International funds, sometimes called foreign funds, invest in assets outside the country in which the fund is listed. For a U.S. fund, that’s anywhere outside the United States. Some international funds focus on areas like Asia, Europe, or emerging markets, while others are more generalized. Global funds invest their money across many companies around the world, both inside and outside the U.S.

Different funds have different philosophies, and different regions and markets have their own risks and opportunities. As a result, there’s no way to make a general statement about how international and global funds perform.

Specialty Funds

Specialty funds are another popular subset of equity fund. But while most equity funds strive for diversification, specialty funds focus on a particular market sector. This could be any sector, from the financial sector, to healthcare, manufacturing, or the tech industry. These funds tend to be more volatile than other funds, since stocks in the same sector are normally subject to the same market conditions. You can see large gains during good years, but there’s also the risk that an entire sector collapses. For example, mutual funds that specialized in the financial sector suffered massive losses during the 2008-2009 financial crisis.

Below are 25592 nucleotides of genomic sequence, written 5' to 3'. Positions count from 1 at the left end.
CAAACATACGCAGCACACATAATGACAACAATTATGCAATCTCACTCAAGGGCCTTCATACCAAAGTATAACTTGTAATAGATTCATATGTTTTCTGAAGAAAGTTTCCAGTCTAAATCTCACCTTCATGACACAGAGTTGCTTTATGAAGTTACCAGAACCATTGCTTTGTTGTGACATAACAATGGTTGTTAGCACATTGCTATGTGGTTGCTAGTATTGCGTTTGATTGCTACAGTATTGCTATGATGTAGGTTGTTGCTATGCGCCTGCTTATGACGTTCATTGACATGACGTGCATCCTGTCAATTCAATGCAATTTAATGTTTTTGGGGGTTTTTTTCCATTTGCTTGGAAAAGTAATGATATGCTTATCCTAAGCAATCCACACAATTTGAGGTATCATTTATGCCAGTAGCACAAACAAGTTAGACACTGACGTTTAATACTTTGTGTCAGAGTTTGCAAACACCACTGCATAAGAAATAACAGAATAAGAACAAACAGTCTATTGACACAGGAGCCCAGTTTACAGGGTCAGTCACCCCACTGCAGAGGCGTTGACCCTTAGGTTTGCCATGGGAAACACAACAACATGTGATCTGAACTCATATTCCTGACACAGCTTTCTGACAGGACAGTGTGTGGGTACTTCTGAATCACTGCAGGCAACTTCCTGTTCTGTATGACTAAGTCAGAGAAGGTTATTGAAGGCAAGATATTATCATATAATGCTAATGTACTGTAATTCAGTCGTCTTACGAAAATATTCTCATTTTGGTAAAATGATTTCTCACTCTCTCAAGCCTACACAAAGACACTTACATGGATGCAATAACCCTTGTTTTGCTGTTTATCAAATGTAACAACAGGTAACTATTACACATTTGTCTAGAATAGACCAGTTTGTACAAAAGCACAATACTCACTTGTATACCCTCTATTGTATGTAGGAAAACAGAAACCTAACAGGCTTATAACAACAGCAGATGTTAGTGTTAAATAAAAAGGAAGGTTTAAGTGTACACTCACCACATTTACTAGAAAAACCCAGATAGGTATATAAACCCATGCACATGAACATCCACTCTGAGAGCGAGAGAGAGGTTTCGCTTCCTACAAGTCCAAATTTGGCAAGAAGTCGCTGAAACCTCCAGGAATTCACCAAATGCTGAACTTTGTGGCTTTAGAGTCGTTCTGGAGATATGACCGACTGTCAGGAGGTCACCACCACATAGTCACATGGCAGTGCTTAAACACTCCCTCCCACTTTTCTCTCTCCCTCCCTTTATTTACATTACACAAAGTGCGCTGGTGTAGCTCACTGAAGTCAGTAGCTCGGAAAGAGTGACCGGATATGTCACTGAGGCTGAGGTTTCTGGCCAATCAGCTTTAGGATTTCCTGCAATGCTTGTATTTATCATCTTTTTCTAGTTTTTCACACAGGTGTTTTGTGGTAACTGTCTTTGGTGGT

Socially-responsible funds, sometimes known as ethical funds, are tailored to people with various ethical concerns. Some funds are environmentally conscious, and won’t invest in petroleum and other polluting industries. Some are designed for people with particular religious beliefs. Others will not invest in industries they deem socially irresponsible, like alcohol or tobacco. The objective is to provide comparable performance to other, similar funds, while ensuring that shareholders’ money is invested in accordance with their personal convictions.

Exchange-Traded Funds (ETFs)